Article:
You feel it in your gut first when good board members have bad fundraising ideas.
You’re in a board meeting discussing fundraising someone comes up with a bad fundraiser idea. Then other members start agreeing with it.
What do you do when good board members start to fall in love with labor intensive, poor return, not-good ideas about how to raise funds for your nonprofit?
00:00 The Challenge of Quick Fix Fundraising Ideas
00:30 What’s The First Thing to Do When a Bad Idea to Raise Money for Your Nonprofit Emerges?
00:48 How About a Quick Kill?
01:19 Move It!
1:50 Prevention: How to Reduce Bad Fundraising Ideas
2:50 Next Steps
You feel it in your gut first. You’re in a board meeting, and suddenly a board member comes up with a quick-fix fundraising idea, and you can see the other members thinking it’s a good idea and nodding their heads and saying, yeah, let’s think about that, and you can see all the work you’ve done over the last months or years, helping that board understand that fundraising is about building relationships and it’s a process. It’s not a quick fix. Go down the drain.
What’s The First Thing to Do When a Bad Idea to Raise Money for Your Nonprofit Emerges?
What should you do when good board members have bad fundraising ideas? Well, the first thing is to relax. They may just be blowing off some fantasy thinking and enjoying the process of imagining winning that lottery ticket.
But if it goes on, you may want to, while you’re relaxing, begin to be on full alert and think about, “Is there some quick kill method I could do to insert information here that they might not have thought of? And maybe make it a joke, laugh, and say I’d love to do that too, however blah blah blah. It may not be it makes sense, but you may have in your repertoire a quote or experience or a story to share at that point. That’s why you’re relaxing. Try to get that thinking going off what can I help them see here that they’re not seeing with this new idea.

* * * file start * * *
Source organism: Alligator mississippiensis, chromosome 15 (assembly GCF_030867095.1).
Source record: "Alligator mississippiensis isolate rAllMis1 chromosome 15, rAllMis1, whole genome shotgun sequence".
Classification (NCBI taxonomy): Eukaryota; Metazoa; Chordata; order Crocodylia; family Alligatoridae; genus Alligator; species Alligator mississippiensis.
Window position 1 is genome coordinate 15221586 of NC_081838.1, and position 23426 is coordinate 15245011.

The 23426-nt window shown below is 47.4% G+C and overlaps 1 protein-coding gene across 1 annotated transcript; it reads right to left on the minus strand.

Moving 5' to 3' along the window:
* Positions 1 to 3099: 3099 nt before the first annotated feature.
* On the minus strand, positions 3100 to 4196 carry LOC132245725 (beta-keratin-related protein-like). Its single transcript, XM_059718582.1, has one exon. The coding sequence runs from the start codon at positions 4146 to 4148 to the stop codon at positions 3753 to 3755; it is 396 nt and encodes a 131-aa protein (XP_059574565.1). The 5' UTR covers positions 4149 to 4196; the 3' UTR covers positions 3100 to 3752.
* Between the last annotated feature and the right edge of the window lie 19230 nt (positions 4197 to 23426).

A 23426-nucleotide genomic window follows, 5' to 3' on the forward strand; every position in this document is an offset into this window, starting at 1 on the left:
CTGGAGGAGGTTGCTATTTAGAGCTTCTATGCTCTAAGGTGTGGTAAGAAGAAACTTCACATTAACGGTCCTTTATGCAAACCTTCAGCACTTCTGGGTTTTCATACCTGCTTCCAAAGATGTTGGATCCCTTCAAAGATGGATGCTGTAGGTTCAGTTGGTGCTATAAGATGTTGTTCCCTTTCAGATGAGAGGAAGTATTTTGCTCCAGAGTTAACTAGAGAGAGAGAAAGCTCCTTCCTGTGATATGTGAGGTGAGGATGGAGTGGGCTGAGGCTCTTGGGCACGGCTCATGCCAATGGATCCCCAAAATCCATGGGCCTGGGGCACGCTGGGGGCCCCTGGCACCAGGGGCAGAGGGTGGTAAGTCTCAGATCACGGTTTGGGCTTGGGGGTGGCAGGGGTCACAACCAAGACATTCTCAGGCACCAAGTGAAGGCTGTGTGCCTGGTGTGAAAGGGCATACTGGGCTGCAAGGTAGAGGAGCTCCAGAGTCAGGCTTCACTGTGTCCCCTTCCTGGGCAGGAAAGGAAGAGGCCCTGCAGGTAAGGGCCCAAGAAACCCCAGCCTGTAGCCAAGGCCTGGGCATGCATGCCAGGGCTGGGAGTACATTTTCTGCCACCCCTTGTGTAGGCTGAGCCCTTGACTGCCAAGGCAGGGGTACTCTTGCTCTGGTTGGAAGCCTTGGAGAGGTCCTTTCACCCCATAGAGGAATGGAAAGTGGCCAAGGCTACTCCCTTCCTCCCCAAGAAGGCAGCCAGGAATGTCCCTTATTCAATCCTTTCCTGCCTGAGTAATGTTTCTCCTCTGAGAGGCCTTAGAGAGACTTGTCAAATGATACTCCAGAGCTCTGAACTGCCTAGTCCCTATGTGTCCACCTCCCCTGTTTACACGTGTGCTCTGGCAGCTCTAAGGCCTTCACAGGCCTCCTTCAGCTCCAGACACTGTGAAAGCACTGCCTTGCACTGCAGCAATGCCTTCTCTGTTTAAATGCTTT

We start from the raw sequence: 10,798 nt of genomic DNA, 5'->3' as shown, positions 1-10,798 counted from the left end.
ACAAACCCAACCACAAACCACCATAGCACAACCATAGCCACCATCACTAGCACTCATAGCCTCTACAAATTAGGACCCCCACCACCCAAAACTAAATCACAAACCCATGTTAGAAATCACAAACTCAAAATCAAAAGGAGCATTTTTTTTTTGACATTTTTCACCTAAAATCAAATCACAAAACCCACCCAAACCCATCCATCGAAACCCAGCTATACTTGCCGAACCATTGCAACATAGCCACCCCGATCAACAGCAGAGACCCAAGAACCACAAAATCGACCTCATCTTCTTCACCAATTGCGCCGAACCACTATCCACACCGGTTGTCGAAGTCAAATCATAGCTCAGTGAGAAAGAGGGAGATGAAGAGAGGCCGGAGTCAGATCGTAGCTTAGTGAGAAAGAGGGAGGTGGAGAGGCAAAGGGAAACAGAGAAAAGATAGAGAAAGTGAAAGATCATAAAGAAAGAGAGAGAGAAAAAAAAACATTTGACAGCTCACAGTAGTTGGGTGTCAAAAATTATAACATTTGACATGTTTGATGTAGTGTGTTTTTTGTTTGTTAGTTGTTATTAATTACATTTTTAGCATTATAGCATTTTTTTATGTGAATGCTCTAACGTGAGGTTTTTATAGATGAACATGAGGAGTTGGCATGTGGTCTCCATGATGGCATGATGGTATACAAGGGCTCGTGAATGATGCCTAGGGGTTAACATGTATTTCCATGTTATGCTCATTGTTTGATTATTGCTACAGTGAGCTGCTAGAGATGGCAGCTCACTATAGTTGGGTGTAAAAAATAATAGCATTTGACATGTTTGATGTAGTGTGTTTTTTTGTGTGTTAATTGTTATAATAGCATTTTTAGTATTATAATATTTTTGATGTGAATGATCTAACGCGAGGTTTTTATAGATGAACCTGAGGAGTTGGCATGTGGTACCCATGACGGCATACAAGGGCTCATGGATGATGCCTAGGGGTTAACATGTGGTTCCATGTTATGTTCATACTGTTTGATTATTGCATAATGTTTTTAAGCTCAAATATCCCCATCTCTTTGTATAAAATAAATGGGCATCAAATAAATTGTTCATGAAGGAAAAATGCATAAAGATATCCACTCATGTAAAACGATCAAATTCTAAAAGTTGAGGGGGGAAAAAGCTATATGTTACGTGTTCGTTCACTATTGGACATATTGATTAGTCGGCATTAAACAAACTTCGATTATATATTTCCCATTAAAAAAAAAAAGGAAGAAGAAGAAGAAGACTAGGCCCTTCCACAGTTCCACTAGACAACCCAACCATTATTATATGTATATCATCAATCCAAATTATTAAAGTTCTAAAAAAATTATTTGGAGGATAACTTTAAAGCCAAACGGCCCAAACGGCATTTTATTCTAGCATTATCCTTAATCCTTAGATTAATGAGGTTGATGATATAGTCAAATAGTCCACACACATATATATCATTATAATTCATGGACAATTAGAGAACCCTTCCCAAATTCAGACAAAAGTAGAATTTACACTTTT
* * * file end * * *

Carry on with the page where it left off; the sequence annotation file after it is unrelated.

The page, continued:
The second thing is to get this idea out of the boardroom and get back to the agenda by doing several things. One is you could refer to a committee or a task force that already exists, or you could help create one to study the idea. You have many, many fundraising ideas. This is another one it should be done, some analysis, why would it work. Is it helpful? What has happened with it? But get it out of the boardroom and out of the decision-making process until you have more solid information about how that idea might work or not work for you.
How can you reduce the number of bad ideas that your board falls in love with? First of all, it requires some of that ongoing education you’ve been doing. You might pull in an expert. It’s one of the topics I often cover. Here are some things that we think would work because, from the outside, they sound good. We hear them in the media, but they are really troublesome or more difficult to execute than they look like. Another option is for you to continue on telling stories about how funds were raised. Have donors tell stories for you to tell stories about how the process works and affirm that it really is working.
Your board will have good and bad ideas. Good boards do. You want them to share those ideas. That’s why you have a board to bring in that outside expertise to bring you things that you’re not finding on your own. The challenge is not the bad ideas. The challenge is falling in love with a bad idea. Help your board to partner with you to find effective ideas to help your organization raise the funds you need.
If you found this video helpful, share it with your board. You can talk about the ideas that come up and how boards often fall in love with not-so-good ideas, and how you can work as a team to make sure you vet the ideas you need to make your organization successful.
For more answers, check out this Nonprofit CEO Library.
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